Understanding RTT Impact on TCP Retransmissions
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Ever get asked to explain or elaborate on something that you should definitely know, only to realize that you don’t fully understand it yourself? You’re certainly not alone.
Even though the basics of Transmission Control Protocol (TCP) connections are one of the very first topics covered when learning about computer network fundamentals, many of us are perplexed by retransmission logic and still have no idea what Smoothed Round Trip Time (SRTT) means. But fear not; we’re here to shed some light on them for all levels of speed gurus.
First, we start with Round Trip Time, or RTT. For Ping and Traceroute, this measures the round trip time between sending the Ping packet and getting the ICMP packet back. For TCP connections it is quite similar; it measures the time sending a packet to getting the acknowledgment packet from the target host.
Let’s say you have host A and host B. The TCP Three-Way Handshake is as follows:
- Computer A sends a TCP SYN packet to computer B (This is where RTT timer begins)
- Computer B sends a TCP SYN-ACK packet to computer A (This is where RTT timer ends)
- Computer A then sends a TCP ACK packet to computer B (The TCP connection is now established!)
If you are relying on Wireshark to capture and analyze packets, the tool will calculate and display the RTT on the packet containing the ACK. See the last line in the figure below:
Easy to understand, right? But what happens when a packet is lost? TCP protocol has built-in logic for ensuring that packets are received. Thus, to ensure the packet is received, the sender will retransmit the packet to the other party.
The majority of us are well aware of the primary retransmission logic. On the initial packet sequence, there is a timer called Retransmission Timeout (RTO) that has an initial value of three seconds. After each retransmission the value of the RTO is doubled and the computer will retry up to three times. This means that if the sender does not receive the acknowledgement after three seconds (or RTT > 3 seconds), it will resend the packet. At this point the sender will wait for six seconds to get the acknowledgement. If the sender still does not get the acknowledgement, it will retransmit the packet for a third time and wait for 12 seconds, at which point it will give up.
While this is the most well-known fact of RTO, it is not the only logic in TCP. The TCP protocol was designed to take in consideration that the connection between two computers is not the same – hence the retransmission logic should be quicker for cases where the two computers are close. This where RTT starts impacting RTO.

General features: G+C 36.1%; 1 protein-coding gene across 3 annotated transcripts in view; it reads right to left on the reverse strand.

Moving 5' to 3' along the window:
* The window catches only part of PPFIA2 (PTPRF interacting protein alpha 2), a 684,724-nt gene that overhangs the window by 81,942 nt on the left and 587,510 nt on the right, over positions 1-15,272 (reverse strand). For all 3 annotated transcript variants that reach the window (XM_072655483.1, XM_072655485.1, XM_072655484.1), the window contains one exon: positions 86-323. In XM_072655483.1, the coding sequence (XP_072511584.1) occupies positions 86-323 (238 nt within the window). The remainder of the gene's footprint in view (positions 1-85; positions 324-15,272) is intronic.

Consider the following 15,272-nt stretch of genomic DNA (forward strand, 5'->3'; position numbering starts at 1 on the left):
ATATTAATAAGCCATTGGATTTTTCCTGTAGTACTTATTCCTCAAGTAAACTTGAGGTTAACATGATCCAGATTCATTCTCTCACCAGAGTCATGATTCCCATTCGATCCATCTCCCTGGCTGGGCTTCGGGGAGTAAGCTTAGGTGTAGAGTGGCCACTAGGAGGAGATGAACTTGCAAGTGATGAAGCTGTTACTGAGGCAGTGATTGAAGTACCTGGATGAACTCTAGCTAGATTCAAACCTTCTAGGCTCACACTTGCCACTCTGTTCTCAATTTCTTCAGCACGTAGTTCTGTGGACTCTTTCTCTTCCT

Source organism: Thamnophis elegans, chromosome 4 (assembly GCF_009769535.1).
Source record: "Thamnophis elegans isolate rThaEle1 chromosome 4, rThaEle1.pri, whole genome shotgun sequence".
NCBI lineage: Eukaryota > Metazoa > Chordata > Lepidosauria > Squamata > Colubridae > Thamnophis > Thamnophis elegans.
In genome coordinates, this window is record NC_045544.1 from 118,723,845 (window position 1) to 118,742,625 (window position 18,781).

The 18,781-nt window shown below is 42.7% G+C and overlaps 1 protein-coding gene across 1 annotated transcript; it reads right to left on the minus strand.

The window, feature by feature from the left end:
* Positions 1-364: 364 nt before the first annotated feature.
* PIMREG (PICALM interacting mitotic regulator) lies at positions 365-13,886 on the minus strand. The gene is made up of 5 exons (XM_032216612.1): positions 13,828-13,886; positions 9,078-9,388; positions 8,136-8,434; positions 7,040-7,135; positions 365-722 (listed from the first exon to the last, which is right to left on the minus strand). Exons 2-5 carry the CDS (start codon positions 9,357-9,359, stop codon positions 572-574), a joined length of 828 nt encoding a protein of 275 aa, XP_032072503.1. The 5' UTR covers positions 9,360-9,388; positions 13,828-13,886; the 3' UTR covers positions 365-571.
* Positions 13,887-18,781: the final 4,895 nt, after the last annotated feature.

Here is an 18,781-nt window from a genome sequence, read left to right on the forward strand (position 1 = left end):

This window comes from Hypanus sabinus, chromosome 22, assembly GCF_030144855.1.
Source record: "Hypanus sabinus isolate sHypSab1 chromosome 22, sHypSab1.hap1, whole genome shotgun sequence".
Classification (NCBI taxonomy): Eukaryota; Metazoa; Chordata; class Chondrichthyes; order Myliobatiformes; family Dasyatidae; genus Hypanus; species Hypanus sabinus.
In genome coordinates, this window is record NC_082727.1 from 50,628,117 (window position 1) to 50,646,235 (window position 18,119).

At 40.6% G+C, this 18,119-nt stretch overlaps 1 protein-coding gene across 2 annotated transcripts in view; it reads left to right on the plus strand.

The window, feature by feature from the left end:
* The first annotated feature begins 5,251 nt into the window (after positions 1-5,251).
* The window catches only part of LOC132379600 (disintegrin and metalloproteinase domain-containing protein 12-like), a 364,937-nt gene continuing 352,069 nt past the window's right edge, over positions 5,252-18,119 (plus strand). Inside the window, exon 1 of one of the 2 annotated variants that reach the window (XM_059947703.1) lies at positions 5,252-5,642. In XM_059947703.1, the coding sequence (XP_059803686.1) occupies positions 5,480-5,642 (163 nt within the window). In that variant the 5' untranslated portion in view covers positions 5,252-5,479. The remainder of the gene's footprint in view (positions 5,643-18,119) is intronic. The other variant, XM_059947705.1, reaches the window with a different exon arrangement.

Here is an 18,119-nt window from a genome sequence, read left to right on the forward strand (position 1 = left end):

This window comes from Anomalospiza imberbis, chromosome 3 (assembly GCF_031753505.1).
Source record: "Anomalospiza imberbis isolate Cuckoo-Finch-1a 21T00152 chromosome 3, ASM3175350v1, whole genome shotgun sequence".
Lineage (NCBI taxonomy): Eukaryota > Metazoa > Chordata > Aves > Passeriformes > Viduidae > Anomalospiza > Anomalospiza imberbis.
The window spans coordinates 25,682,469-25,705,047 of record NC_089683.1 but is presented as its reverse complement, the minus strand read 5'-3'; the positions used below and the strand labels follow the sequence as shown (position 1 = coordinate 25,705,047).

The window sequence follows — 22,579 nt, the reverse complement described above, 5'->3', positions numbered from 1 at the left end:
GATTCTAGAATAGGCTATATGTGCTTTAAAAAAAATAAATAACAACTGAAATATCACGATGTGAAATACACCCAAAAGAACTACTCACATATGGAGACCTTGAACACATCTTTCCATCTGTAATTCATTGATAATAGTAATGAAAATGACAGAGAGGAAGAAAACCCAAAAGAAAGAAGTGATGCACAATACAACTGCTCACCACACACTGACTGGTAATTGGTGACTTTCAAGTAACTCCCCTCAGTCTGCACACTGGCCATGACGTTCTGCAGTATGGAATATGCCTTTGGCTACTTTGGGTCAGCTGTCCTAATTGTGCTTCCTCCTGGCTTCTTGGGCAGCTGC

When the TCP connection is established, there is one RTT value, and the RTO will be adjusted based on the Smoothed RTT (SRTT) calculation. The calculation applies a smoothing factor to the RTT which creates a predicted round-trip time that is beneficial to the assurance of packet delivery. SRTT formula is:
SRTT(ALPHA * SRTT) + ((1-ALPHA) * RTT)
ALPHA = smoothing factor between .8 and .9
RTT = Round Trip Time
Once the SRTT is calculated, it is used as a determining factor of how long the host will wait before retransmitting the segment, which is calculated as RTO below:
RTO = min[UBOUND, max[LBOUND(BETA * SRTT)]]
UBOUND = upper bound on the timeout (e.g. 1 minute)
LBOUND = lower bound on the timeout (e.g. 1 second)
BETA = delay variance factor (e.g. 1.3-2.0)
If no response packet is received after sending the segment, then the RTO is doubled after each re-transmission and the previous re-transmission is ignored in the RTT calculation. This strategy is known as Karn’s Algorithm and is considered to be highly effective, especially in areas with high packet latency.
Take, for example, the packet capture seen here from a Windows client, and the retransmission highlighted:
In the packet capture above, you can see that in Frame 4 there was a packet sent with length of 1502, and there is a retransmission in Frame 5 due to the lack of acknowledgement from the receiving host. If you dive into the individual frame details, you can find out how long the RTO was set for this particular retransmission:
Remember, the new RTO is calculated based on the SRTT, which is based on RTT, which results in an adjustment that is highly effective when experiencing latency on your network. The lowest RTO will vary by operating system (or TCP implementation); in Windows it is 300ms, and in Linux it is 200ms.
In the case of web browsers, the computer opens multiple connections to the same host. For Windows each connection has its own SRTT calculations, so one connection does not impact the other. We have not received confirmation of this for Linux, but probably it is the same.
The Smoothed RTT retransmission logic exists to ensure that the Retransmission Timeout is based on the connectivity between the two machines in communication, and to ensure that users do not experience long latency when there is congestion in a low latency connection. So for example, connections from New York Fiber and London 3G to a server in Los Angeles are going to vary significantly based on distance, peering, and type of connection – thus deserving separate RTO calculations. After all, why would you apply the same RTO to all cases when it could be adaptively changed to the behavior of your network?
If it wasn’t for the application of these accurate predictions then you would experience even more latency on your network due to unnecessary retransmissions.
Published at DZone with permission of Mehdi Daoudi, DZone MVB. See the original article here.
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